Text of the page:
Meditation before exercise is a practice that may be beneficial in enhancing the efficacy of both physical and mental exertion. This technique has been well-documented to optimize pre-exercise preparation by cultivating psychological states associated with concentration, focus, and relaxation. These psychological states can lead to improved performance, as well as decreased levels of perceived exertion during exercise.
For those who prefer to meditate after exercise can also receive multiple benefits. Meditation after exercise can be seen as an effective strategy to optimize the physiological and psychological benefits of exercise. This practice has been empirically demonstrated to positively influence cardiovascular activity, reduce stress, and improve mood. The integration of meditation within a post-exercise regimen facilitates the development of a mindful awareness which further enhances physiological homeostasis and encourages positive affective states.
Types of Meditation to Pair with Exercise
The pairing of these two activities can be seen as an example of a synergistic relationship, in which the combination produces an effect greater than either activity would have done on its own. There are various types of meditation that can be incorporated with exercise, such as mindfulness meditation, transcendental meditation, and loving-kindness meditation.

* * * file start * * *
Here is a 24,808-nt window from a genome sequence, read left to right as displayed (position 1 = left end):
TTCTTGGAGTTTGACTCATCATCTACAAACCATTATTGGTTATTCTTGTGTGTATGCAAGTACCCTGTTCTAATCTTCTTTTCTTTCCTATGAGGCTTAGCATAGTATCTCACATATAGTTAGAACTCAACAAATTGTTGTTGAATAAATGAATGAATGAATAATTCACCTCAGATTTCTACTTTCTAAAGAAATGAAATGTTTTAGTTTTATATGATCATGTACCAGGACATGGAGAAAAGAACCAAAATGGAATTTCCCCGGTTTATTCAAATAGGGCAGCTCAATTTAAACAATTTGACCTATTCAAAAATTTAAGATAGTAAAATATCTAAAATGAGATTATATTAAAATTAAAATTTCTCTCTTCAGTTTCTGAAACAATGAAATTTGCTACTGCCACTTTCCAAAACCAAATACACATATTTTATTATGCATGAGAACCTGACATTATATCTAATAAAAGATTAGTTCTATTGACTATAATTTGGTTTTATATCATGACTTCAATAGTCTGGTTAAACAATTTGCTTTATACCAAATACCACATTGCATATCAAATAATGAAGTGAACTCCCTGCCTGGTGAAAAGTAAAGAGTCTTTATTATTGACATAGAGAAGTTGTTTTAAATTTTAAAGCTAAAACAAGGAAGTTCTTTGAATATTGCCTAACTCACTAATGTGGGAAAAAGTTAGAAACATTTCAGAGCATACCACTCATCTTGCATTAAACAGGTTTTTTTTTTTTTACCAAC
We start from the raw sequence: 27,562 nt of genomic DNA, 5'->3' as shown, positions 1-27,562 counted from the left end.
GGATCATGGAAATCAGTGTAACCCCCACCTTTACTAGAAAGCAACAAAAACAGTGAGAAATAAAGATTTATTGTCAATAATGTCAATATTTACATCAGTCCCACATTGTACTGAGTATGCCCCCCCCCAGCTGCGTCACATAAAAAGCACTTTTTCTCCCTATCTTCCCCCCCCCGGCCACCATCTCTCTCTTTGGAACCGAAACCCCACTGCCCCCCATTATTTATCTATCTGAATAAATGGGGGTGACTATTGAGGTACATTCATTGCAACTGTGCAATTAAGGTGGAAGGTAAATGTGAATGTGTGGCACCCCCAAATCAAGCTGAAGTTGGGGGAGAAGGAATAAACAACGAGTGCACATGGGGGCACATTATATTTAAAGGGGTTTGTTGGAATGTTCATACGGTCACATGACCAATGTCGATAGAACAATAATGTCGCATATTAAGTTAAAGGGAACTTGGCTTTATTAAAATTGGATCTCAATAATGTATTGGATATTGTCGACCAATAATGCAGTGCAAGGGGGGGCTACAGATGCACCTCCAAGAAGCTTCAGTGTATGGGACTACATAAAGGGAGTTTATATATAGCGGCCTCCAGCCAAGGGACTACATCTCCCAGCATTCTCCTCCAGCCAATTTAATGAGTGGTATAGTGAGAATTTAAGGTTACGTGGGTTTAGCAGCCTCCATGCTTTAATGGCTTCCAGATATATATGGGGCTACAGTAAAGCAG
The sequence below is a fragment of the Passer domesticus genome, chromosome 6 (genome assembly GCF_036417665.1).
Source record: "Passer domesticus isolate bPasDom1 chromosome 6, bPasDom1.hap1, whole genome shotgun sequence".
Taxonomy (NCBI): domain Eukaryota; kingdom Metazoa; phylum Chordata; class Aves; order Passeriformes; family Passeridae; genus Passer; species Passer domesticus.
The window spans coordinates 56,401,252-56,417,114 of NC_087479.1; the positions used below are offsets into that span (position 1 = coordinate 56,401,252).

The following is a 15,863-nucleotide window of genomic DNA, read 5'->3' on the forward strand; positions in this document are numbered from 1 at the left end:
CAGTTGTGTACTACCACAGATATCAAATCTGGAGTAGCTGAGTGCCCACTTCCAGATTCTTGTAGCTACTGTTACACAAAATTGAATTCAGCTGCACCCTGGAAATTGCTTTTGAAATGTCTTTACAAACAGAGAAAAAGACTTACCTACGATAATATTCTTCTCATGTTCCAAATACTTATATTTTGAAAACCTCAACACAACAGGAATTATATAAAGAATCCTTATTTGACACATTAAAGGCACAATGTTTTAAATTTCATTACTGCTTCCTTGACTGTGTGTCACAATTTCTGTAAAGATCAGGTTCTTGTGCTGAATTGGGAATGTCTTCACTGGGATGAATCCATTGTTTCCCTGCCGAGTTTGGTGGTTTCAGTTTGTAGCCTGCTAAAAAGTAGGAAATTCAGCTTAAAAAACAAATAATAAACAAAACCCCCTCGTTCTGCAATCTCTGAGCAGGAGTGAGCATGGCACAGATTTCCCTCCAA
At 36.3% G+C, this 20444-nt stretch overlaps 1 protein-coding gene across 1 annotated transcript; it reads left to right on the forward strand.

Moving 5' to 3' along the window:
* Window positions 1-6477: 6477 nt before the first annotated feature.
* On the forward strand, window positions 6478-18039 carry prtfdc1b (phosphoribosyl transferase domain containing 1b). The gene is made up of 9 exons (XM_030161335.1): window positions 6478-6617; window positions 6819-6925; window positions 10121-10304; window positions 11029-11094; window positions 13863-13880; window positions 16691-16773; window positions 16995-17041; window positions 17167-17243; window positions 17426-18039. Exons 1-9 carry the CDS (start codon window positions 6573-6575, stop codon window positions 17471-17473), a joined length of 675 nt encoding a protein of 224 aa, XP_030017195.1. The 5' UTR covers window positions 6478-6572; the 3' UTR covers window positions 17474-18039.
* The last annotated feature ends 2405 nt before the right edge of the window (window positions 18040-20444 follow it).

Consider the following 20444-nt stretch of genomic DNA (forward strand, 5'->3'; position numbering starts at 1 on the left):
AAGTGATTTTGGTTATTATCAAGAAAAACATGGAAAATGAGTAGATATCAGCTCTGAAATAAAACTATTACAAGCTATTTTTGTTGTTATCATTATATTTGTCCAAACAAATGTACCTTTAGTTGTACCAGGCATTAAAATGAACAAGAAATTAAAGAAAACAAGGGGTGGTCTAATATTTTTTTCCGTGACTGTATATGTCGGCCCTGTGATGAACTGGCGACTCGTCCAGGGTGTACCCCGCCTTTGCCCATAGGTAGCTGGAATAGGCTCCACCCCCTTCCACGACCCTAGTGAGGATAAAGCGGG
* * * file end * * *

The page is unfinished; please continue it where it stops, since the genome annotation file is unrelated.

In conclusion, meditation with exercise is an effective way to improve mental and physical health. It helps to reduce stress, anxiety, and depression while improving focus, concentration, and resilience. The combination of meditation and exercise has also been found to increase cardiovascular health, reduce inflammation, aid in weight management, and improve overall quality of life. With regular practice, this practice can help individuals increase their wellbeing and live healthier lives.
Meditation Instructors can also help one formulate the best meditation plans to incorporate with one’s exercise plans to achieve optimal success both physically and mentally. Whether before or after, or even both, meditation can help one achieve better results and better state of mind with exercise. Many studies have shown that this combination can produce these positive results.
Please also review AIHCP’s Meditation Instructor Program and see if it meets your academic and professional goals. The program is online and independent study and open to qualified professionals seeking a four year certification. AIHCP also offers programs in Healthcare Life Coaching as well as Stress Management Consulting. All of these programs are aimed a more holistic approach to health that targets physical, mental and spiritual health. Again, please review the programs and see if they match your academic and professional goals.
“How to Meditate through Exercise”. Laurie Cameron. May 16th, 2018. Mindful. Access here
“Changing Your Mind About Fitness: The Benefits of Meditation on Exercise”. Cathleen Kronemer. March 1st, 2019. National Federation of Trainers. Access here
“An Exercise-Meditation Smackdown”. Wendy Suzuki Ph.D. June 1st, 2013. Psychology Today. Access here
“Try Mixing Exercise and Meditation”. Paula Felps. December 15th, 2016. LiveHappy. Access here
“Comparative effects of meditation and exercise on physical and psychosocial health outcomes: a review of randomized controlled trials”. . 2018 Mar;130(2):222-228.